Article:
I should say that the annotations are another thing entirely.

    However, looking at the bit of Lindzen’s APS testimony that uses that graph, as I said @190, this is a lot different to Monckton’s nonsense key-note comment at the Heartland jolly.

    There is however a possible connection with Monckton in that the graph did see light of day in a talk Lindzen did (PDF of slides) within the House of Commons in Feb 2012. (The talk was also videoed Part 1, Part 2 (not working just now) and the Q&A session.) And in this HoC talk, Lintzen came close to Monckton’s nonsense. Lindzen is using his graph (p53 of the PDF linked above) to say that high Feedback Factors above 0.5 (ECS = 2ºC or more) are unlikely because over the history of the Earth small changes in ECS would have occurred boosting it higher and this would have caused Feedback Facors of +1.0 and thus run-away climate change. This would prevent us being around to discuss it. As that hasn’t happened and we are here, ECS must be lower than that (whatever “that” is). (Note the graph annotations point to a different use for the graph.)
    Of course, such an argument manipulates the ECS formalism beyond all credibility. For instance, it relies on the ECS formalism for today’s climate continuing to apply for ever-increasing (/or decreasing) temperatures, something which surely doesn’t happen. Feedbacks from the likes of ice albedo rely on there being ice to melt (/or fresh ground that can be covered in ice) which would at least require a freezing temperature to cease (/or to start to occur) at various latitudes and in various seasons. Yet an ice-free Earth has happened, as has a slushball/snowball Earth, both bringing a limit to the action of an ice-albedo feedback. And most other feedbacks will be to some extent or other similarly temperature-dependent.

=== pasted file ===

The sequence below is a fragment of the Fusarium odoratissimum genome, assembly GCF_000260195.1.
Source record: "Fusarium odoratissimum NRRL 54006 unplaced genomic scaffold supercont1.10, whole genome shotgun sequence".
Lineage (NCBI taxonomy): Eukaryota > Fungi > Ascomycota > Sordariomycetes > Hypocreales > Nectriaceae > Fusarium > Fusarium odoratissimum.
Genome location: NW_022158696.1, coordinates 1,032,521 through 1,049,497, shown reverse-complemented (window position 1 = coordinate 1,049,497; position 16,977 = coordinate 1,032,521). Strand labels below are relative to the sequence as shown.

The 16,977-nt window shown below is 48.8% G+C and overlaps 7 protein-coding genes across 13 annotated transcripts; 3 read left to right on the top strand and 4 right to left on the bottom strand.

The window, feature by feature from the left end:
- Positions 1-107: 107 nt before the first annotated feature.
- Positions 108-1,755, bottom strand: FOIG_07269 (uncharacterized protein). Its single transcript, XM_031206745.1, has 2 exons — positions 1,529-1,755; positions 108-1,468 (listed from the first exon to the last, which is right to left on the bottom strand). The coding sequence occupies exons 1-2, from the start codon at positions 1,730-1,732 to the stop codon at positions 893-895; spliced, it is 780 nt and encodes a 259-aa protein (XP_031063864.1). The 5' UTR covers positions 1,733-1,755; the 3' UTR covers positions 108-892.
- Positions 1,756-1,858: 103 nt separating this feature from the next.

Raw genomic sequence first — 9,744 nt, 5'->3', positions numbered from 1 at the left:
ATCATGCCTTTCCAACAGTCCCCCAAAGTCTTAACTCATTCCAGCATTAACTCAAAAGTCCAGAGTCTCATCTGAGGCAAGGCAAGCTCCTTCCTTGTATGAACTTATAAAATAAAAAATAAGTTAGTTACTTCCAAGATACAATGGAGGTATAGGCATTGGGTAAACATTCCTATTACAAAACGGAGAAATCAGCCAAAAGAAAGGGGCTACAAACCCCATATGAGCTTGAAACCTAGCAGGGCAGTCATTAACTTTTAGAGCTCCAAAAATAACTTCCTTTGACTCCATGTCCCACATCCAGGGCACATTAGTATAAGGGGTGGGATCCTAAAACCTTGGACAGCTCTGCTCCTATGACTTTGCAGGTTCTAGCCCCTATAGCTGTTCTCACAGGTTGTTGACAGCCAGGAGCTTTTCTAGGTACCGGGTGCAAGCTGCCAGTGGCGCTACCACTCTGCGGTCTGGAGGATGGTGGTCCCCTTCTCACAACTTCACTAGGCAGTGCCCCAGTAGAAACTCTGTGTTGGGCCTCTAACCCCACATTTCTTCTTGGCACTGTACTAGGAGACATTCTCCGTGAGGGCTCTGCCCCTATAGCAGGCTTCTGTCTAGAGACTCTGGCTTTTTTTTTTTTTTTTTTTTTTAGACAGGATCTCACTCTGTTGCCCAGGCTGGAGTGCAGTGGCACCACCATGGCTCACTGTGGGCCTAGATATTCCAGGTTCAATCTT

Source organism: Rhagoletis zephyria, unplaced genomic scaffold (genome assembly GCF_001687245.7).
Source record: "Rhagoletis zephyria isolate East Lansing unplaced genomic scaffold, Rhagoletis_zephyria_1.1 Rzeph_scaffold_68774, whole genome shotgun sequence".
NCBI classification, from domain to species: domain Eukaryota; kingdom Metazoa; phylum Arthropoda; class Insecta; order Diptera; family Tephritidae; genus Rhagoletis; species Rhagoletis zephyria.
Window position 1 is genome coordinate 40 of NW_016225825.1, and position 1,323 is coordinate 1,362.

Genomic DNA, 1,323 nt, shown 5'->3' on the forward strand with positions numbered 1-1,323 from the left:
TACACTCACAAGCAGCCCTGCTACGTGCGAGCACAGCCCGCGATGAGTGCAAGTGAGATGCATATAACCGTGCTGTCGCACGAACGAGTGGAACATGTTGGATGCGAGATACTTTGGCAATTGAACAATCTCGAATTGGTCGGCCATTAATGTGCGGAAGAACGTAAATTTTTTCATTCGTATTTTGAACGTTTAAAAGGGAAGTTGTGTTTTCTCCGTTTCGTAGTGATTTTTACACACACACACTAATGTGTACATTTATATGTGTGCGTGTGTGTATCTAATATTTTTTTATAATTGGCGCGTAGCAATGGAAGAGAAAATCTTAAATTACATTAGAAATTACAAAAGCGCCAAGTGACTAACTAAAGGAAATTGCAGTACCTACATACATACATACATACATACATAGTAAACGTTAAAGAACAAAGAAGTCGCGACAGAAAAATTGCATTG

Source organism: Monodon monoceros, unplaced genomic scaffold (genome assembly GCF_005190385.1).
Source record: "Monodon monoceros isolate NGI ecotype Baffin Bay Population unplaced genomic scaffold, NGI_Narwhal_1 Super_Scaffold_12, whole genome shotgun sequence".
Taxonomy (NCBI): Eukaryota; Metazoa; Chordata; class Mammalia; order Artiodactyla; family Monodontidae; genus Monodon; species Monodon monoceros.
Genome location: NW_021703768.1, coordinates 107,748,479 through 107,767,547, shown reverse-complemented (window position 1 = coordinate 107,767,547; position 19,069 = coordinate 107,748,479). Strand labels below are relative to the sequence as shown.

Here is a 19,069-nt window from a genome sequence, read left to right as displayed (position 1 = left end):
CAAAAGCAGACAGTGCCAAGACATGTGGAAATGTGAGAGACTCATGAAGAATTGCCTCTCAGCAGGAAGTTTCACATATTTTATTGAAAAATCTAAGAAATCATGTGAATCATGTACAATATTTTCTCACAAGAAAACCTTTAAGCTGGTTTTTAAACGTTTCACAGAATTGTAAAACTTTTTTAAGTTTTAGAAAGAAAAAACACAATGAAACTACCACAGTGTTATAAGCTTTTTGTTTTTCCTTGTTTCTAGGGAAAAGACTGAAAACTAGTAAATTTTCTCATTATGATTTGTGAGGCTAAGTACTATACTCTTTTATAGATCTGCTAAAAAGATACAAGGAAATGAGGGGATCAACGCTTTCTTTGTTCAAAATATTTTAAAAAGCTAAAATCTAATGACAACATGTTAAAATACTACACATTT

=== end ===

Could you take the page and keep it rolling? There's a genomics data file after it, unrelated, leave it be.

So I would suggest that Lindzen’s talk at the HoC was making here a throw-away comment of, I would argue, zero merit. (Mind, some of his other comments in that talk were down-right scurrilous.)
    And the connection to Monckton’s Heartland nonsense is reinforced as this HoC talk was organised by none other than Monckton. And thus Lindzen’s talk could have been the genisis of Monckton’s nonsense as described @282.)

    At the APS, Lindzen is making a different point. He is addressing the question “what gives rise to the large uncertainties in sensitivity? “ (Given its annotations, this appears the true purpose of the graphic.) His comment is that the existance of water vapour as a large positive feedback mechanism increases the sensitivity of the climate “system” to further feedbacks. “The point is, it is the existence in the models of a basic positive feedback that leads to the uncertainty. “(My emphasis.) This, of course, is system talk not real-world talk and so it’s not actually answering the question which was a real-world question.
    It is also a poorly developed argument. If the climate is more or less sensitive to forcings, all that changes is the ratio Δtemp/Forcing. But what has changed in establishing ECS? Establishing Δtemp and Forcing with more accurately remains the nub of the problem. If Lindzen had stuck to expressing Forcing as W/M^2/ºC instead of Feedback Factor (an engineering concept) the confidence limits would plainly remain proportionately large whatever the ECS. Using an inverse-exponential scaling on your graphs won’t reduce real-world confidence limits.